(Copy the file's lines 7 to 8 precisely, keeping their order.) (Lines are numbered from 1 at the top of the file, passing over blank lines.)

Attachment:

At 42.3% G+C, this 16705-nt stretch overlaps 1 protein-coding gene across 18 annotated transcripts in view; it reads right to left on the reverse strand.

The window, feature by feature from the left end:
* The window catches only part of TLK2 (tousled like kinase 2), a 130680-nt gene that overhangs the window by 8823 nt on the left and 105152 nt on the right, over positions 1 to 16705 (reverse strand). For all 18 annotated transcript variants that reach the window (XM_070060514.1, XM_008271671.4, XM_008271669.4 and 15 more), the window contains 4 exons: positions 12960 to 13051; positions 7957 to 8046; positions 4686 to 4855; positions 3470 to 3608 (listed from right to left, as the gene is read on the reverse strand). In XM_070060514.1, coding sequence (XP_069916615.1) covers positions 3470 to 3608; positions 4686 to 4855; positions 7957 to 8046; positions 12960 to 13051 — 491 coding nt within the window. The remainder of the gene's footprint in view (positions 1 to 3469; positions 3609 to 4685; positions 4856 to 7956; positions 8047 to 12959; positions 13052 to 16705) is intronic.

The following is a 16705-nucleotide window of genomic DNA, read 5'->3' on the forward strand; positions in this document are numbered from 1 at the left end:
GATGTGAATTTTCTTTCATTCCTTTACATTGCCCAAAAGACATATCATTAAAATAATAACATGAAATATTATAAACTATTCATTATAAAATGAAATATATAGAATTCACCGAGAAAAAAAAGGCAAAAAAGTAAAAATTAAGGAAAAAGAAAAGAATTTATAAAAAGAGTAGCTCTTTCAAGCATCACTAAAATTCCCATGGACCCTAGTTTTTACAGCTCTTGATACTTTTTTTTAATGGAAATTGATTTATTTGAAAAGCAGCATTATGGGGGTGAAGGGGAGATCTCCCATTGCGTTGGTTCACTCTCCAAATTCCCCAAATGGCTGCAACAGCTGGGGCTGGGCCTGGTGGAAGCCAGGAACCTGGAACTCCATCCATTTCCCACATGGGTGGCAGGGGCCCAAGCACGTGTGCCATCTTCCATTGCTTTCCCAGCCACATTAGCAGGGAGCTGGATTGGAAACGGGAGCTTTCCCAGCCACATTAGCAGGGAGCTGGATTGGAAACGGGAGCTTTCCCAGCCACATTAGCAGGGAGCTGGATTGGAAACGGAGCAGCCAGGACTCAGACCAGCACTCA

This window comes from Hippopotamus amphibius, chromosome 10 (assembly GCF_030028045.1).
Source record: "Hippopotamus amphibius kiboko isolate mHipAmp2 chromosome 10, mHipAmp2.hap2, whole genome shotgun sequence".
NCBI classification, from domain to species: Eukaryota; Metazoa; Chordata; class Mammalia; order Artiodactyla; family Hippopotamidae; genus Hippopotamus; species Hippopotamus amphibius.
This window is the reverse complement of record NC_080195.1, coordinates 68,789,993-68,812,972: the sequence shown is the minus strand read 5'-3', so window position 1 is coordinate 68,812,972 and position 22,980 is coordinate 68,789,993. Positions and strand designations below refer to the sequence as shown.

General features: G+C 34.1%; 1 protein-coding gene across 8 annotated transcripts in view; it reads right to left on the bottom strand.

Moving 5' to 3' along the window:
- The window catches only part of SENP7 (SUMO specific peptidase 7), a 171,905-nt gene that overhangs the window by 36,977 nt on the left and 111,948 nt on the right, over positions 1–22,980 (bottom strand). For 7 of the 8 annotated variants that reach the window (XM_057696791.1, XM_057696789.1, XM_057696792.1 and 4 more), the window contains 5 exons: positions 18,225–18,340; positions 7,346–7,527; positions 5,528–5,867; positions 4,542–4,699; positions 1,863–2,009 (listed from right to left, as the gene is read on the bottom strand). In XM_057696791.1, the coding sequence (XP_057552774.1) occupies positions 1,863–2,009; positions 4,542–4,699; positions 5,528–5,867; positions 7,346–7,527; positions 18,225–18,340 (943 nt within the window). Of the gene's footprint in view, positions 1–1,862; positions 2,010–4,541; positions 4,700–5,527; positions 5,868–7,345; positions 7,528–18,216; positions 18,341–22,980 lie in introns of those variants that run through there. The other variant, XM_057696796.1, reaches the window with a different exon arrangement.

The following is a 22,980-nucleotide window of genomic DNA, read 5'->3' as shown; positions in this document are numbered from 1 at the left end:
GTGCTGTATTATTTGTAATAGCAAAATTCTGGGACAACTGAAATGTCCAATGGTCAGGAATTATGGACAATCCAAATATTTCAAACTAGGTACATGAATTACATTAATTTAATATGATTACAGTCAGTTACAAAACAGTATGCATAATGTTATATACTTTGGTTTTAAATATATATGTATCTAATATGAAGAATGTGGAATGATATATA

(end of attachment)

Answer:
Source record: "Hippopotamus amphibius kiboko isolate mHipAmp2 chromosome 10, mHipAmp2.hap2, whole genome shotgun sequence".
NCBI classification, from domain to species: Eukaryota; Metazoa; Chordata; class Mammalia; order Artiodactyla; family Hippopotamidae; genus Hippopotamus; species Hippopotamus amphibius.